‘Too hard to fire incompetent Quebec teachers’ says MEI report

"We don't hire these teachers. Management hired them, so maybe the management process is flawed - not the termination process."
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Firing Quebec teachers
WATCH ABOVE: A new report by the Montreal Economic Institute claims Quebec's public school system is getting a failing grade when it comes to firing incompetent teachers. Global's Anne Leclair finds out why – Jan 18, 2016

MONTREAL – Quebec’s public school system needs to brush up on weeding out bad teachers, according to a new report by the Montreal Economic Institute (MEI).

The report highlights the difficulties that school boards have in dismissing teachers, citing that only seven were fired for incompetence in the last five years.

This amounts to an estimated 0.01 percent of the province’s public sector teachers.

The findings follow access to information requests to the province’s 72 school boards.

“There is something seriously wrong with the process,” said Youri Chassin, Economist and Research Director at the MEI.

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“If a teacher is not that good, he or she should be fired and this is actually not happening at all in Quebec.”

The MEI report blames unions for systematically stalling the firing process and suggests school boards should regularly evaluate teaching staff.

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The president of Quebec’s Provincial Association of Teachers is on the defensive and claimed all workers should have the right to proper representation and due diligence.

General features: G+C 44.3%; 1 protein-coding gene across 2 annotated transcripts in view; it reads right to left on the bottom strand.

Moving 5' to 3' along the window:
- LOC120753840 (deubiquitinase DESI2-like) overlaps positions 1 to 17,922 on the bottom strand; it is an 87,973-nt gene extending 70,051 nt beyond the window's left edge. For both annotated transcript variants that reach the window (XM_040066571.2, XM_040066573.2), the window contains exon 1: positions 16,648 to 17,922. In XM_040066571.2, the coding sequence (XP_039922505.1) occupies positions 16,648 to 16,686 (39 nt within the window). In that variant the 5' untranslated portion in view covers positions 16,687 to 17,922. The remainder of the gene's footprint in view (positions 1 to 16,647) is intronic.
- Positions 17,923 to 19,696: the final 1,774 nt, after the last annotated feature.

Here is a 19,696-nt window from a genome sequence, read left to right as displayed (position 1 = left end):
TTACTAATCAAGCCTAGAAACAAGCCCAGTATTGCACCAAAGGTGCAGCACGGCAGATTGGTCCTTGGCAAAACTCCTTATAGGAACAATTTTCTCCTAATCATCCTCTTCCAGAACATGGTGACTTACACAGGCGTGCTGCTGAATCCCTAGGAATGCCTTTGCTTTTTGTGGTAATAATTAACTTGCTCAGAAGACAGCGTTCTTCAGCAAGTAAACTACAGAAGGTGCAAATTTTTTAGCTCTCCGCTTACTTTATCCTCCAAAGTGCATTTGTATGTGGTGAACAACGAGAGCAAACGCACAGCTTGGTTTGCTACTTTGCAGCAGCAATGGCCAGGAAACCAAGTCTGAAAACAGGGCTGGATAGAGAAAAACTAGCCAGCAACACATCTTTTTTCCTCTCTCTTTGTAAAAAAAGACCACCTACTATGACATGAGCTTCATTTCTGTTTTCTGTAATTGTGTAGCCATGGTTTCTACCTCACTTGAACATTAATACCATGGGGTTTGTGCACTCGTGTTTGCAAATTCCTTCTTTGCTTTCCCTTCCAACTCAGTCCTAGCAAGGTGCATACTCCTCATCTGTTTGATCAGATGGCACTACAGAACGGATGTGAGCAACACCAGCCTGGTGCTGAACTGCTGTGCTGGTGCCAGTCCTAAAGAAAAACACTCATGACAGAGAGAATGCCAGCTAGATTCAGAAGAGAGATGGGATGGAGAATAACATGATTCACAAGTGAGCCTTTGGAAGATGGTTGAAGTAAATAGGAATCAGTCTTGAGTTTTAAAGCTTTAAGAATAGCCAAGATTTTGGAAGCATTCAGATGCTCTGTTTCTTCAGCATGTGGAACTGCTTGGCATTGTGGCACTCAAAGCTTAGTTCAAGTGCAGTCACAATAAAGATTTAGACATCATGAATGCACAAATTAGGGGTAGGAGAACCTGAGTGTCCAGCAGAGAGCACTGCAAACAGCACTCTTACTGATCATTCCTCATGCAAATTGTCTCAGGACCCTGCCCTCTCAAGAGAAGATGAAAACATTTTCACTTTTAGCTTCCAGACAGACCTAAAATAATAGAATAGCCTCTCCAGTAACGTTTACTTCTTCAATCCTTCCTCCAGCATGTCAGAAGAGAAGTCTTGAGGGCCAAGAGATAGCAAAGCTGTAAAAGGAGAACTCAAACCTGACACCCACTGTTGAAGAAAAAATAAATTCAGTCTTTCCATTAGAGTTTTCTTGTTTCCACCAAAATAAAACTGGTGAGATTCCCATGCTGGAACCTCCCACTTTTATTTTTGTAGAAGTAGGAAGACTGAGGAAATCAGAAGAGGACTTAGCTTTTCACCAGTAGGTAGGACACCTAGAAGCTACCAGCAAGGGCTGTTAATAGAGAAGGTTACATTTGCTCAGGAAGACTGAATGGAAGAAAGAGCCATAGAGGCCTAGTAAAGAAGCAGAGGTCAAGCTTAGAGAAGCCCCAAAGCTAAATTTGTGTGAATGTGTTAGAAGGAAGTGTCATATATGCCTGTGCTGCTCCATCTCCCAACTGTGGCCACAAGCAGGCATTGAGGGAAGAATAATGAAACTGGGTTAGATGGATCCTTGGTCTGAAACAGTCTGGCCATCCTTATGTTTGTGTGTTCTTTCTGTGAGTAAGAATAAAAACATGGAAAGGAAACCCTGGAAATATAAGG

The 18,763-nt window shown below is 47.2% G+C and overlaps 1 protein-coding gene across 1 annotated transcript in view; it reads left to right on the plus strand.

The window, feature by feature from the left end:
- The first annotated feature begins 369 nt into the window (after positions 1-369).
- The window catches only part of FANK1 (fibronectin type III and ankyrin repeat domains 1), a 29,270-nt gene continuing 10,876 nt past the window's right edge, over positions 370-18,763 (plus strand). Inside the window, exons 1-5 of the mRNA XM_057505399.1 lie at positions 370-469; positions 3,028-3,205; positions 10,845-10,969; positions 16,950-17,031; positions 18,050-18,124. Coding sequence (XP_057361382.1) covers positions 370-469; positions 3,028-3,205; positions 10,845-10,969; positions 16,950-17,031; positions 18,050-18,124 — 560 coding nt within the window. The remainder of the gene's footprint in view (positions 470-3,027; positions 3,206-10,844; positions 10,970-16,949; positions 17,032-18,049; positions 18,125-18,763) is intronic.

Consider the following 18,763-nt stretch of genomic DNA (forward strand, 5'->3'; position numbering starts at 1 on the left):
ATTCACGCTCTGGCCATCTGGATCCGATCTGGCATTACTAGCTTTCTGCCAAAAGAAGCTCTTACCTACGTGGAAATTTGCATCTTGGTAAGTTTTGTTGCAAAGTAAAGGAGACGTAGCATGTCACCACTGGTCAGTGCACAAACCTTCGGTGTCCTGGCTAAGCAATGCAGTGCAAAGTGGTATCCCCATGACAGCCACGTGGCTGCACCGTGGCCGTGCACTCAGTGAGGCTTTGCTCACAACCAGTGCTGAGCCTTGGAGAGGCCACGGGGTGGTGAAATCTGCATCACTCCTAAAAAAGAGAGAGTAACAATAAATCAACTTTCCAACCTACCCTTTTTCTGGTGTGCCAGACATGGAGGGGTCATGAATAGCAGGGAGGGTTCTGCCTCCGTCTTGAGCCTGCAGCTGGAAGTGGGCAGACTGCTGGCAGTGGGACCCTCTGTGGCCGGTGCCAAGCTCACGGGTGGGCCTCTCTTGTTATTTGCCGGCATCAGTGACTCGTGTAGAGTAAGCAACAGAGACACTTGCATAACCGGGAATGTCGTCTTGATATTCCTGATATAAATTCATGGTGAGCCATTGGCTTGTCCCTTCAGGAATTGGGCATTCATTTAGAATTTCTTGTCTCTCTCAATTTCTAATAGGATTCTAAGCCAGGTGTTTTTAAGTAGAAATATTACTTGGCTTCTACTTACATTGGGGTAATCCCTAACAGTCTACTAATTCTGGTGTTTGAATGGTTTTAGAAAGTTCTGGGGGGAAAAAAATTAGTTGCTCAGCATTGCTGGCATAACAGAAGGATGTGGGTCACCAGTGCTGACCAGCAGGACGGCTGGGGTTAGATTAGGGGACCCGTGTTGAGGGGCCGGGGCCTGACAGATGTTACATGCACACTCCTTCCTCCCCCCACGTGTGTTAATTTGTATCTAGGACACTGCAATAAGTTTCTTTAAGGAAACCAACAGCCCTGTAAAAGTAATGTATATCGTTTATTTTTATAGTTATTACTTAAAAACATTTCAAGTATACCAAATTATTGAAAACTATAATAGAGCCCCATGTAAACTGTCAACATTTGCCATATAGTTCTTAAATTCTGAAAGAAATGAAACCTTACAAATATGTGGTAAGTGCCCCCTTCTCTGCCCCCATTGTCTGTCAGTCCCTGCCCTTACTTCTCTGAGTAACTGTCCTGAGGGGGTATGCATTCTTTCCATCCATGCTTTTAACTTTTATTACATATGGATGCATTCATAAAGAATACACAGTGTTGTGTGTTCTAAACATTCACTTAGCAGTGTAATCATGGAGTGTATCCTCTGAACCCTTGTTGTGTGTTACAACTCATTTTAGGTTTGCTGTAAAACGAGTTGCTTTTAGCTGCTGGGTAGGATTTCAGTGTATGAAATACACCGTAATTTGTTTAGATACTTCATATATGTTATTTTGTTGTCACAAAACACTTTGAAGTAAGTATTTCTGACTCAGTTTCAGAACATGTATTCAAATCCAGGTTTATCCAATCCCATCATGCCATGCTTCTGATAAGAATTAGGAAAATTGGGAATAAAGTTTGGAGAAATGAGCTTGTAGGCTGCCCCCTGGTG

“You don’t just fire people left right and centre because today you wake up and decided that person’s incompetent,” said Richard Goldfinch.

Teachers are typically hired into permanent or tenured positions after a two year probation period, which is ample time for school boards to reconsider, according to union leaders.

“We don’t hire these teachers. Management hired them, so maybe the management process is flawed not the termination process,” said John Donnelly of the Pearson Teachers’ Union.

“Once we get them, we must protect them.”

School boards are currently negotiating the local portion of the public sector teachers’ collective agreements and union leaders suspect the timing of the damning report is no coincidence.

“Maybe in the French system it’s different than with us, but we will fight as hard as any of our French counterparts to protect our teachers from being fired,” insisted Goldfinch.

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